There’s been a definite chill in the air this week and I have to keep reminding myself that, yes, it is still officially August and still officially summer. For one more week at least…
I’m sure I can feel the days shortening imperceptibly each evening and my summer duvet is wrapped more tightly around me each night.
I’m trying not to moan because, after all, we did have a glorious July, but there is something a little depressing about an August that already feels as if autumn has hit.
But, on the plus side, the arrival of autumn a little early this year means the early arrival of harvest time, hurrah!
And what a bumper harvest it has been so far.
It seems to have been an especially good year for plums. My fellow Grow Forage Cooker, Laura (of Circle of Pine Trees) shared three glorious looking plum recipes last week from a basket filled to the brim at the local PYO.
This is a selection of seriously delicious looking plum treats: plum clafoutis, plum cake and plum jam. Head over now if you’ve not already seen the delights: a basket of plums.
This week, I’ve got plums in my hands too, hem hem, since our plum tree has had a rather magnificent bounty this year.
So if you, too, have more plums than you know what to do with, here’s another recipe, this one for a spicy plum chutney, that tastes particularly fabulous at Christmas time with cold meats or cheese.
(I know, I know, despite the chilly weather it’s still far too early to think about Christmas, but this chutney is best matured for a few months, so if you make it now you can forget about it all over again until December…)
And if you’re growing, foraging or cooking anything yourself with seasonal ingredients, do please share it with us. Use the hashtag #growforagecook on twitter or instagram and tag either of us (@circleofpines and @wolvesinlondon) or leave us a comment on our blogs to share any photos you’ve taken, recipes you’ve made or blog posts you’ve written.
We’d love to get some inspiration / drool over some delicious photos.
At the end of each month, we’ll share a round up on our blogs of some of our favourites and pin them to our Pinterest board: Grow, forage, cook.
And a huge thank you to everyone who has joined in so far!
And so, on with the plums…
Spicy plum chutney
This makes 5 – 6 jars. You can scale up or down all the ingredients depending on how many plums you have.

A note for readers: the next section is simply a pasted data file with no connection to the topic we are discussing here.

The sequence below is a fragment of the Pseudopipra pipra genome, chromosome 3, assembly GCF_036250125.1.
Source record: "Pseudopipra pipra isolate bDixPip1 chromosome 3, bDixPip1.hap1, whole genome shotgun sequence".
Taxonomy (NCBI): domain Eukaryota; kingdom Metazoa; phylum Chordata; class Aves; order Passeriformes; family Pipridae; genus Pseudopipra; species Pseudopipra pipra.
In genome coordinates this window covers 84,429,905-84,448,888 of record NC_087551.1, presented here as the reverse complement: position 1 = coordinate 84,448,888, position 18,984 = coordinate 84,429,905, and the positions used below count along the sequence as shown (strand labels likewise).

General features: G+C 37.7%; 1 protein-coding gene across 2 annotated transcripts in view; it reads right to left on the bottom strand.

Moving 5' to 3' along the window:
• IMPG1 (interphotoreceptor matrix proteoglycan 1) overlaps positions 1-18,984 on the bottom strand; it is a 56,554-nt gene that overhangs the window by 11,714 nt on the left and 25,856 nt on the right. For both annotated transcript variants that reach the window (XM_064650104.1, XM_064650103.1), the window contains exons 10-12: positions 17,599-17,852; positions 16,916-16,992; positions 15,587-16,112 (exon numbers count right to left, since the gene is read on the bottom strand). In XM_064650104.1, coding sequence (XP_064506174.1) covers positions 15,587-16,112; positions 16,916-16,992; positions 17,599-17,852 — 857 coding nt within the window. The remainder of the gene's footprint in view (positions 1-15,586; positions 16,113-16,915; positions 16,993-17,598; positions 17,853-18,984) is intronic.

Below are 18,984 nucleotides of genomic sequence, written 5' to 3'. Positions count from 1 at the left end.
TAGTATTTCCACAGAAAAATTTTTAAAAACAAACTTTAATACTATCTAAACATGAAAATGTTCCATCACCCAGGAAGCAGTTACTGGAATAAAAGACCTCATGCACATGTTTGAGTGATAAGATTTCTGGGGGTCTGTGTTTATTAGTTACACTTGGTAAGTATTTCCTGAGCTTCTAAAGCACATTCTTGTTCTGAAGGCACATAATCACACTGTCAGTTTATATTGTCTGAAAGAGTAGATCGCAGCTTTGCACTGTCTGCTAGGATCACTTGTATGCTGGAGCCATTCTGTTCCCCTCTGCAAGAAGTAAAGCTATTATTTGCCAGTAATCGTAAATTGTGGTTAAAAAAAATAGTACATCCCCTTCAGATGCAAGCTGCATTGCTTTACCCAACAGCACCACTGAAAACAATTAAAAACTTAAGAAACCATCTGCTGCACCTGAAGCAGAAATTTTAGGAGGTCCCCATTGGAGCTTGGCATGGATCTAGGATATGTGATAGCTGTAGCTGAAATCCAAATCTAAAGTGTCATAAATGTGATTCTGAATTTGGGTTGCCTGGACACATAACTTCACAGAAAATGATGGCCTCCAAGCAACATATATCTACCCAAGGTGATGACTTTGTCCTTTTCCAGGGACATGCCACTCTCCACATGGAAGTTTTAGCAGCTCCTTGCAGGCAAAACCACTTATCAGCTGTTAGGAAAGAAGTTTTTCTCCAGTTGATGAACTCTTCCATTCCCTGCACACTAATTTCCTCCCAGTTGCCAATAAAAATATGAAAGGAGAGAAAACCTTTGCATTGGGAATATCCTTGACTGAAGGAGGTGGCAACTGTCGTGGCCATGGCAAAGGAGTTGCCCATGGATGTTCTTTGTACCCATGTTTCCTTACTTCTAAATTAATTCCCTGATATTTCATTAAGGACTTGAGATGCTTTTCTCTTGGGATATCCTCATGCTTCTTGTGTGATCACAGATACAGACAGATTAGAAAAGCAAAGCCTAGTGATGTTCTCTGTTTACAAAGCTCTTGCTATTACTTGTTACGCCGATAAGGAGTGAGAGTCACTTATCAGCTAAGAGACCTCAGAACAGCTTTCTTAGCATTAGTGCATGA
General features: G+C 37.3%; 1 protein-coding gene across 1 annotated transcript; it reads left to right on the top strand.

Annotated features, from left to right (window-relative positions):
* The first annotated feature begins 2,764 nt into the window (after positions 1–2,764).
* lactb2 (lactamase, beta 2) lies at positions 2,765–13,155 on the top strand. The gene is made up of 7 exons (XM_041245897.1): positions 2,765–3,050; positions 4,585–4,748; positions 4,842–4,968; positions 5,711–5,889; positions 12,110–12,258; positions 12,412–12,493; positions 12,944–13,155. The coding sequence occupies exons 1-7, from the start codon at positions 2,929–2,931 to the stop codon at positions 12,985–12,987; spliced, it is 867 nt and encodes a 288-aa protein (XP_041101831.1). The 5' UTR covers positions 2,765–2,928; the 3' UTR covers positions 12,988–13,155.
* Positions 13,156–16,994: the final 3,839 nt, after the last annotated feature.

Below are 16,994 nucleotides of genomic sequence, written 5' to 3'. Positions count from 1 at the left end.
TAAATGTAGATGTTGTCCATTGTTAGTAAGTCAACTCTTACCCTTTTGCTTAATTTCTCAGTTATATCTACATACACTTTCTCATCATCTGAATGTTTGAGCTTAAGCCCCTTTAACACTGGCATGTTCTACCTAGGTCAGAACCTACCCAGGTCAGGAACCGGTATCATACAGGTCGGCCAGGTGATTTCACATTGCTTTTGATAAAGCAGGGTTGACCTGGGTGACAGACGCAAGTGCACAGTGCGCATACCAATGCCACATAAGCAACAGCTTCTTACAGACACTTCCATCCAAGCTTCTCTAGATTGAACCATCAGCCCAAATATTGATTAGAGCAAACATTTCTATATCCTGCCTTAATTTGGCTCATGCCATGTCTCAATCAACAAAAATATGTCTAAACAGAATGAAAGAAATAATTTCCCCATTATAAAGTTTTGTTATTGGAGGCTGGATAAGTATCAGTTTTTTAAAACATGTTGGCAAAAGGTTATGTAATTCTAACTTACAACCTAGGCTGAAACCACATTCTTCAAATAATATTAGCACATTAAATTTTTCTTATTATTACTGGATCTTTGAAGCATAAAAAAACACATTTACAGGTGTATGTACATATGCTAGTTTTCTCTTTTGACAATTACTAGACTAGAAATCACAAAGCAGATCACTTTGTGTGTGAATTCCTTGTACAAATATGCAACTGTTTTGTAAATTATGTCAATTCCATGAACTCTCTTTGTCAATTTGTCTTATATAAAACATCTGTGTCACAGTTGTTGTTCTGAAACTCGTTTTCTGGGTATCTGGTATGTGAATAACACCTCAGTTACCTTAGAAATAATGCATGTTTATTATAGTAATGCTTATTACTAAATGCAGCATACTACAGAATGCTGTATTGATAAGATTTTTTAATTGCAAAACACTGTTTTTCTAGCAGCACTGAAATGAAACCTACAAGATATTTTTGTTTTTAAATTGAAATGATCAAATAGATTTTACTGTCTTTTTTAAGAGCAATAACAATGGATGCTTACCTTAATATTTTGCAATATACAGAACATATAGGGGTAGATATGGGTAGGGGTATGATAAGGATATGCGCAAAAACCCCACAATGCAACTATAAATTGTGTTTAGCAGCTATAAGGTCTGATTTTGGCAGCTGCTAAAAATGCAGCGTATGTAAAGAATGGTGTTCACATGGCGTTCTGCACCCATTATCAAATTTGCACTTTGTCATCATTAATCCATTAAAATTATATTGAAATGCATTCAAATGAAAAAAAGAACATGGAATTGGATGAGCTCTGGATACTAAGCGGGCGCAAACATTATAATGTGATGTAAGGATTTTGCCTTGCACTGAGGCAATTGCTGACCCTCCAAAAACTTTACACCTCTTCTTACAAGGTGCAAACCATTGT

- 1kg of plums
- 1kg of apples, cored and chopped
- 400g granulated sugar (I like to use white sugar as the chutney stays a wonderful pink colour, but you can replace with brown if you prefer)
- 1 cinnamon stick
- 1tbsp chilli flakes (or more or less, as you prefer)
- fresh ginger, an amount about the size of two thumbs
- garlic: one bulb, peeled and roughly chopped
- 350ml of cider vinegar
- Large heavy bottom saucepan, stockpan or (ideally) jam pan
- 5-6 jam jars
- wooden spoon
What to do:
1. First of all, get your jars on to sterilise. You can either put them through a normal wash on the dishwasher, or wash them in soapy water and then put into an oven on a low heat. If you do the latter, put them onto a baking tray and then you can pull the whole thing out at once, rather than handling lots of hot glass jars.
You’re supposed to use new lids every time, or sterilise them in boiling water, but – confession – I just stick the lids through the dishwasher as well…
2. Chop the plums in half, remove the stones and weigh them. Incidentally, this will leave you with genuine brown, wrinkled prune fingers; washing them in a bit of lemon juice helps remove the stains…
3. Match the rest of your ingredients to the amount of plums you have, by scaling up or down the ratios. For every kg of plums you want approximately a matching weight in apples, 350ml of vinegar and 400g of sugar. Specific quantities aren’t crucial, so don’t worry too much about matching this exactly. The apples on my trees are only just starting to ripen, so I couldn’t quite match the weight of the plums, but just added what I could… It didn’t matter in the slightest.
4. Core and chop the apples – controversially, I don’t worry about peeling them, since I think the skin softens enough not to be noticeable and I am a rather lazy cook – but if you’d rather peel them, go right ahead.
5. Stick everything into a big saucepan and bring to the boil.
6. Simmer, stirring every now and again for around 90 minutes, or until the mixture has reduced and become a thick gloopy consistency.
7. Spoon into the jars while still hot and twist the lids onto the top. The lids should depress at the top and you know a seal has been made.
8. Put aside for at least a month if you can, before eating, to let the flavours infuse. This should store well for at least a year…
Delicious with meats or with cheese and biscuits.
So tell me, what have you been growing / foraging / cooking recently?
I love me a bit of preserving. Take a look at a few of my other recipes: